How price responsive is the demand for specialty care?

Published

Journal Article

OBJECTIVES: Outpatient visit co-payments have increased in recent years. We estimate the patient response to a price change for specialty care, based on a co-payment increase from $15 to $50 per visit for veterans with hypertension. DESIGN, SETTING, AND PATIENTS: A retrospective cohort of veterans required to pay co-payments was compared with veterans exempt from co-payments whose nonequivalence was reduced via propensity score matching. Specialty care expenditures in 2000-2003 were estimated via a two-part mixed model to account for the correlation of the use and level outcomes over time, and results from this correlated two-part model were compared with an uncorrelated two-part model and a correlated random intercept two-part mixed model. RESULTS: A $35 specialty visit co-payment increase had no impact on the likelihood of seeking specialty care but induced lower specialty expenditures over time among users who were required to pay co-payments. The log ratio of price responsiveness (semi-elasticity) for specialty care increased from -0.25 to -0.31 after the co-payment increase. Estimates were similar across the three models. CONCLUSION: A significant increase in specialty visit co-payments reduced specialty expenditures among patients obtaining medications at the Veterans Affairs medical centers. Longitudinal expenditure analysis may be improved using recent advances in two-part model methods.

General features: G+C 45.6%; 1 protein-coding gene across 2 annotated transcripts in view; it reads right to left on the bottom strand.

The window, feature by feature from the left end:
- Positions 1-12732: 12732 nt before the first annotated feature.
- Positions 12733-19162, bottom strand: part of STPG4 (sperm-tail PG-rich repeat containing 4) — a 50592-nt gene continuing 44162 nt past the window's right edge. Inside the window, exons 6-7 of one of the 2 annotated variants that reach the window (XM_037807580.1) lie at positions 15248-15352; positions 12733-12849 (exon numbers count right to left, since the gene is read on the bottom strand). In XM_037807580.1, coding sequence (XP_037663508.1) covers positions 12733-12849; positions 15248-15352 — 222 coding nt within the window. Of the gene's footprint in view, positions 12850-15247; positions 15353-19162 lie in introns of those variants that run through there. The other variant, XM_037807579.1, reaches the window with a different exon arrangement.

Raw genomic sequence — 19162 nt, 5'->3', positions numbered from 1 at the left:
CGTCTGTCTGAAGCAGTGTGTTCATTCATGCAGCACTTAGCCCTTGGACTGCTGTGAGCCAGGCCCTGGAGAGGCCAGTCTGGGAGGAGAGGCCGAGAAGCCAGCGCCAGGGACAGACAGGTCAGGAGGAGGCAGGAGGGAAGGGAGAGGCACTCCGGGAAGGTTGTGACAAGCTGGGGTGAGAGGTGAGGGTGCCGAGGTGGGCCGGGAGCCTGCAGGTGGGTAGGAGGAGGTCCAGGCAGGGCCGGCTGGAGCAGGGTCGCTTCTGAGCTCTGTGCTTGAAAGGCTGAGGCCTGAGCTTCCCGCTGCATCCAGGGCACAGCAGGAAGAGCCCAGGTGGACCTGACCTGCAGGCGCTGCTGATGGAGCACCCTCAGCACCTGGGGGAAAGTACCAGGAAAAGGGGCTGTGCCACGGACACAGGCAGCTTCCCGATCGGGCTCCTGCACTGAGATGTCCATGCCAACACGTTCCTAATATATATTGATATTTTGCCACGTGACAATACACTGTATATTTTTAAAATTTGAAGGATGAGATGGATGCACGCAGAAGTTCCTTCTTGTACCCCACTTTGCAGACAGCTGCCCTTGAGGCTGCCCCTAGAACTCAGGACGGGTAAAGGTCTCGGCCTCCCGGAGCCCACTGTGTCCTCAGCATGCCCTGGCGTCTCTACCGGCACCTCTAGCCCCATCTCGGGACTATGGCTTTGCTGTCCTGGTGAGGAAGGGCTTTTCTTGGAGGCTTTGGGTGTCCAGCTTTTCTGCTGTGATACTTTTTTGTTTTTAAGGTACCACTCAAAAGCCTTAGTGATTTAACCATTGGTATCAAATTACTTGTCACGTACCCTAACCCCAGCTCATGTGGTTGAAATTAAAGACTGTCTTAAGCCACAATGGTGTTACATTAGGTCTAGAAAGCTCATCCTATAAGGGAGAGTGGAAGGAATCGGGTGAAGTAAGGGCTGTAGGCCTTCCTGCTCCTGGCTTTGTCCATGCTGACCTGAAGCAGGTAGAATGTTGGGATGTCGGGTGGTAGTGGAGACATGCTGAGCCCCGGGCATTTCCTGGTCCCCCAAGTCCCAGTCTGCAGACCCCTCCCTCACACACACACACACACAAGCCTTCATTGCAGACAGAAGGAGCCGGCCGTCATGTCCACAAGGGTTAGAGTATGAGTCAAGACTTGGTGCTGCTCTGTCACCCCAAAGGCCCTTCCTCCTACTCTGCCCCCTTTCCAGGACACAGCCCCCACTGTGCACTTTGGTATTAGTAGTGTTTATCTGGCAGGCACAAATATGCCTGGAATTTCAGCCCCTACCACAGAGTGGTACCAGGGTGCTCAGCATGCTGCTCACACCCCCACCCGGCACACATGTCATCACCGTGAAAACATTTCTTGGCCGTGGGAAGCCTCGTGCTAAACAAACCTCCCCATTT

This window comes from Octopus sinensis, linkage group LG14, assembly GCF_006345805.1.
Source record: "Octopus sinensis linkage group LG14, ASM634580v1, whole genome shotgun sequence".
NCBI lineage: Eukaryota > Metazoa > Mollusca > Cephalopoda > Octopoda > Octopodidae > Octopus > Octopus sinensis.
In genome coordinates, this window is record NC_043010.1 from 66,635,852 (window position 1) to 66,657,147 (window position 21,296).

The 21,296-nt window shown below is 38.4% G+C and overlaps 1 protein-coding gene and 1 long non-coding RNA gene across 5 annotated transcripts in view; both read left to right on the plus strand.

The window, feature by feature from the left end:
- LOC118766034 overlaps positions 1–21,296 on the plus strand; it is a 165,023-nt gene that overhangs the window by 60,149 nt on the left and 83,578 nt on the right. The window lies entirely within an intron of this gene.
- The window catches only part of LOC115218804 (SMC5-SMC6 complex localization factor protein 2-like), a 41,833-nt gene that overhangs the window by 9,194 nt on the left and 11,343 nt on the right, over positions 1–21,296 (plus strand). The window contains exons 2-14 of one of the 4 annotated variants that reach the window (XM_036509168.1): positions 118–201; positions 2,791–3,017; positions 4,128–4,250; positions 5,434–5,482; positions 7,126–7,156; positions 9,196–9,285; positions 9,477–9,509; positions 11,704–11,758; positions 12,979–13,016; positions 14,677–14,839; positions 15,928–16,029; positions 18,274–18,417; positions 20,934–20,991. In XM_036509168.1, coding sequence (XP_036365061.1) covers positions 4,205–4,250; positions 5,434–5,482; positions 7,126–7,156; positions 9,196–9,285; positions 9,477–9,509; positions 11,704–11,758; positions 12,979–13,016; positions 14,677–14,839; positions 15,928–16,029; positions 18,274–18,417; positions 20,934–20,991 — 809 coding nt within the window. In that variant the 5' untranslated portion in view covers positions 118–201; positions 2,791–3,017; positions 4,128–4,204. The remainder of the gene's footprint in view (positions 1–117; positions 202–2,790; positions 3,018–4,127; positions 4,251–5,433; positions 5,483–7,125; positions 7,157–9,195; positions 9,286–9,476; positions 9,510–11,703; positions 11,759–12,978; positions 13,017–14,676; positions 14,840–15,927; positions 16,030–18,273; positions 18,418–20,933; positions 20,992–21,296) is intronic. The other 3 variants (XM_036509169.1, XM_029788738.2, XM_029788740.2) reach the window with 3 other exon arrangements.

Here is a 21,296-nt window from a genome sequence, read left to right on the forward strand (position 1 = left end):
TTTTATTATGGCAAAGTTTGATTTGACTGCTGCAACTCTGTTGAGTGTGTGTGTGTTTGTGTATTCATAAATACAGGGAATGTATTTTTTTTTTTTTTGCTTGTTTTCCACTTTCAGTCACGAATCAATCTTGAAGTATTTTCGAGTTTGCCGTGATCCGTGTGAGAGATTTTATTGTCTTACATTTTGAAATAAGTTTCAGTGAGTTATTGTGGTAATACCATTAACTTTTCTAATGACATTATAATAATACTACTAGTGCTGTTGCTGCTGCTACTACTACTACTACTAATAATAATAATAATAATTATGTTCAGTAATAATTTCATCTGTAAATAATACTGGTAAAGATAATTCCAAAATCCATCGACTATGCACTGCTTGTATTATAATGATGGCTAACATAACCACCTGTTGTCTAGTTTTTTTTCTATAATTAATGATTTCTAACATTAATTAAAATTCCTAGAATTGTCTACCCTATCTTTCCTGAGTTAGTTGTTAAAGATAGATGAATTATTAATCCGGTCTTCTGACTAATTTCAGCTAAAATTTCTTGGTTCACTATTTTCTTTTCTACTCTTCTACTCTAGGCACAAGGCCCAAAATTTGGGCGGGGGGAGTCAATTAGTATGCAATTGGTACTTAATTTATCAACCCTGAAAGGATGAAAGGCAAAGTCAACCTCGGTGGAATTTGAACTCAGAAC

Full Text

Duke Authors

Cited Authors

  • Maciejewski, ML; Liu, C-F; Kavee, AL; Olsen, MK

Published Date

  • August 2012

Published In

Volume / Issue

  • 21 / 8

Start / End Page

  • 902 - 912

PubMed ID

  • 21755570

Pubmed Central ID

  • 21755570

Electronic International Standard Serial Number (EISSN)

  • 1099-1050

Digital Object Identifier (DOI)

  • 10.1002/hec.1759

Language

  • eng

Conference Location

  • England